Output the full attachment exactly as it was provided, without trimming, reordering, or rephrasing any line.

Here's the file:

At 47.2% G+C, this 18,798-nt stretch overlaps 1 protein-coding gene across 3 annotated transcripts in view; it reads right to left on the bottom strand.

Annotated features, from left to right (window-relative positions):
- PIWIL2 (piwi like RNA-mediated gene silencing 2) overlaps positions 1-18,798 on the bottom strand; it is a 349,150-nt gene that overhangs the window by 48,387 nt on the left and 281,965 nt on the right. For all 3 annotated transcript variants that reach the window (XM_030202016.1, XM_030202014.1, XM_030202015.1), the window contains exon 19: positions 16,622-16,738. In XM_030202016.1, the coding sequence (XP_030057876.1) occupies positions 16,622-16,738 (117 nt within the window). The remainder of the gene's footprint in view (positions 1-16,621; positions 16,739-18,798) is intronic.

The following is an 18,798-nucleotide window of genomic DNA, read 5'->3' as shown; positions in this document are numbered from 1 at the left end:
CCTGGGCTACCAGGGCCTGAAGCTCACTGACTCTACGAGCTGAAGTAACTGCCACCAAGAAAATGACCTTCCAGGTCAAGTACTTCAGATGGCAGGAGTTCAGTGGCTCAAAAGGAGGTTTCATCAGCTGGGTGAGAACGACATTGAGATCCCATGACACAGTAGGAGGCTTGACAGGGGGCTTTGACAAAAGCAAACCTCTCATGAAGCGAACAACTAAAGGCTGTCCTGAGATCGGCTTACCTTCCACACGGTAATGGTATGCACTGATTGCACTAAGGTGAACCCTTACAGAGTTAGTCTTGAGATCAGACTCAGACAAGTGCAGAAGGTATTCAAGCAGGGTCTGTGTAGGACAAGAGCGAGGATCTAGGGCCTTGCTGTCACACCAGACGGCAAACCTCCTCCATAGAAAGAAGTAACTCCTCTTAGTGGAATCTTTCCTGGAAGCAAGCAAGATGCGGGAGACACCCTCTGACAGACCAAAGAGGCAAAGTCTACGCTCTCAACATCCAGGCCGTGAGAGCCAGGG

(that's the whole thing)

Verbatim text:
At 47.2% G+C, this 18,798-nt stretch overlaps 1 protein-coding gene across 3 annotated transcripts in view; it reads right to left on the bottom strand.

Annotated features, from left to right (window-relative positions):
- PIWIL2 (piwi like RNA-mediated gene silencing 2) overlaps positions 1-18,798 on the bottom strand; it is a 349,150-nt gene that overhangs the window by 48,387 nt on the left and 281,965 nt on the right. For all 3 annotated transcript variants that reach the window (XM_030202016.1, XM_030202014.1, XM_030202015.1), the window contains exon 19: positions 16,622-16,738. In XM_030202016.1, the coding sequence (XP_030057876.1) occupies positions 16,622-16,738 (117 nt within the window). The remainder of the gene's footprint in view (positions 1-16,621; positions 16,739-18,798) is intronic.

The following is an 18,798-nucleotide window of genomic DNA, read 5'->3' as shown; positions in this document are numbered from 1 at the left end:
CCTGGGCTACCAGGGCCTGAAGCTCACTGACTCTACGAGCTGAAGTAACTGCCACCAAGAAAATGACCTTCCAGGTCAAGTACTTCAGATGGCAGGAGTTCAGTGGCTCAAAAGGAGGTTTCATCAGCTGGGTGAGAACGACATTGAGATCCCATGACACAGTAGGAGGCTTGACAGGGGGCTTTGACAAAAGCAAACCTCTCATGAAGCGAACAACTAAAGGCTGTCCTGAGATCGGCTTACCTTCCACACGGTAATGGTATGCACTGATTGCACTAAGGTGAACCCTTACAGAGTTAGTCTTGAGATCAGACTCAGACAAGTGCAGAAGGTATTCAAGCAGGGTCTGTGTAGGACAAGAGCGAGGATCTAGGGCCTTGCTGTCACACCAGACGGCAAACCTCCTCCATAGAAAGAAGTAACTCCTCTTAGTGGAATCTTTCCTGGAAGCAAGCAAGATGCGGGAGACACCCTCTGACAGACCAAAGAGGCAAAGTCTACGCTCTCAACATCCAGGCCGTGAGAGCCAGGG